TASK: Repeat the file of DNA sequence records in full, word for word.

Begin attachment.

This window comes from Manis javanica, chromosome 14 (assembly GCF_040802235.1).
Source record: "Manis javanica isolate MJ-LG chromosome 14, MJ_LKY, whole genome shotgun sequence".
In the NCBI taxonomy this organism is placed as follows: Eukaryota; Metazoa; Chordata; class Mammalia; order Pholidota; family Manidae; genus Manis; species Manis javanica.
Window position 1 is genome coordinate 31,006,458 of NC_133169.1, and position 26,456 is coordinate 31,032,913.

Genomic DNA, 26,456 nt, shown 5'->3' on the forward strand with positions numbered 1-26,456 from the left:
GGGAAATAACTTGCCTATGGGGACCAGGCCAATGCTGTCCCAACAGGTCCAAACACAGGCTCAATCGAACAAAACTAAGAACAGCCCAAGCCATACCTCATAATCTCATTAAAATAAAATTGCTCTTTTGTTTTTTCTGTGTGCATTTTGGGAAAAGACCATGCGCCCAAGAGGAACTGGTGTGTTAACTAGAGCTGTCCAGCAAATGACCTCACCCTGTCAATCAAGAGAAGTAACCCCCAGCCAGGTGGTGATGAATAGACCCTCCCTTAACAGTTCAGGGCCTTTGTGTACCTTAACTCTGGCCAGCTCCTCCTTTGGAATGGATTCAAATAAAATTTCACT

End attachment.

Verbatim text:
This window comes from Manis javanica, chromosome 14 (assembly GCF_040802235.1).
Source record: "Manis javanica isolate MJ-LG chromosome 14, MJ_LKY, whole genome shotgun sequence".
In the NCBI taxonomy this organism is placed as follows: Eukaryota; Metazoa; Chordata; class Mammalia; order Pholidota; family Manidae; genus Manis; species Manis javanica.
Window position 1 is genome coordinate 31,006,458 of NC_133169.1, and position 26,456 is coordinate 31,032,913.

Genomic DNA, 26,456 nt, shown 5'->3' on the forward strand with positions numbered 1-26,456 from the left:
GGGAAATAACTTGCCTATGGGGACCAGGCCAATGCTGTCCCAACAGGTCCAAACACAGGCTCAATCGAACAAAACTAAGAACAGCCCAAGCCATACCTCATAATCTCATTAAAATAAAATTGCTCTTTTGTTTTTTCTGTGTGCATTTTGGGAAAAGACCATGCGCCCAAGAGGAACTGGTGTGTTAACTAGAGCTGTCCAGCAAATGACCTCACCCTGTCAATCAAGAGAAGTAACCCCCAGCCAGGTGGTGATGAATAGACCCTCCCTTAACAGTTCAGGGCCTTTGTGTACCTTAACTCTGGCCAGCTCCTCCTTTGGAATGGATTCAAATAAAATTTCACT